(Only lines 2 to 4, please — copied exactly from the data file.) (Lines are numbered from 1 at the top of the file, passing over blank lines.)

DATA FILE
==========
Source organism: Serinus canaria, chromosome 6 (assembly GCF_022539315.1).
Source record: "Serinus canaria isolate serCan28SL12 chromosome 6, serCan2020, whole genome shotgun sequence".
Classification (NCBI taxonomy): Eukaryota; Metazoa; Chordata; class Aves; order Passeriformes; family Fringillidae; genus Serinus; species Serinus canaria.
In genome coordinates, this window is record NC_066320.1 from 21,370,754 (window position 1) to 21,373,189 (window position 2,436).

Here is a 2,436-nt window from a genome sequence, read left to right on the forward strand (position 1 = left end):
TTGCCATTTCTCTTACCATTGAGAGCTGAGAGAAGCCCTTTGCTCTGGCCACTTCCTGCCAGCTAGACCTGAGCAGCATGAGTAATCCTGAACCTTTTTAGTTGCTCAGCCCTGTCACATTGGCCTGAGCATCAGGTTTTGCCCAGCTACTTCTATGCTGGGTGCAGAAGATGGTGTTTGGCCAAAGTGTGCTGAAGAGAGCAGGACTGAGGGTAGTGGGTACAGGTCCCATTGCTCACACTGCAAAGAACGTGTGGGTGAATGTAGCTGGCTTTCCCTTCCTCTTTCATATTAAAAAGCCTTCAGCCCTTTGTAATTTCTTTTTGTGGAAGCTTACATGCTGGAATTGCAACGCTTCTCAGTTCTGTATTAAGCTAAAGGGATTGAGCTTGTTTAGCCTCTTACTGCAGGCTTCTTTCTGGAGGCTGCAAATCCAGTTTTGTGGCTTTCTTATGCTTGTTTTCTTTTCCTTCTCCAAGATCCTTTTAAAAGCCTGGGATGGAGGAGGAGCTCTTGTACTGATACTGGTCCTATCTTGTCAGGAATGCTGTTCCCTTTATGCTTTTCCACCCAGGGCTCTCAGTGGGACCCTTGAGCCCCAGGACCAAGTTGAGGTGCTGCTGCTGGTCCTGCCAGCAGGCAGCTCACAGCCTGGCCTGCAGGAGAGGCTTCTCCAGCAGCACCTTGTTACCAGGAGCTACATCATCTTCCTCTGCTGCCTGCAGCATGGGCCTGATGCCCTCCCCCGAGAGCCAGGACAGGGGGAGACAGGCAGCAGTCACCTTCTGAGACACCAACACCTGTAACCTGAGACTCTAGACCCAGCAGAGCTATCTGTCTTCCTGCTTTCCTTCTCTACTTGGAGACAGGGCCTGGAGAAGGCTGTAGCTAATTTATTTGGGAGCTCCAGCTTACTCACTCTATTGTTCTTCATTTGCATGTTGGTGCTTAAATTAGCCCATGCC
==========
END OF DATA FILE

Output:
Source record: "Serinus canaria isolate serCan28SL12 chromosome 6, serCan2020, whole genome shotgun sequence".
Classification (NCBI taxonomy): Eukaryota; Metazoa; Chordata; class Aves; order Passeriformes; family Fringillidae; genus Serinus; species Serinus canaria.
In genome coordinates, this window is record NC_066320.1 from 21,370,754 (window position 1) to 21,373,189 (window position 2,436).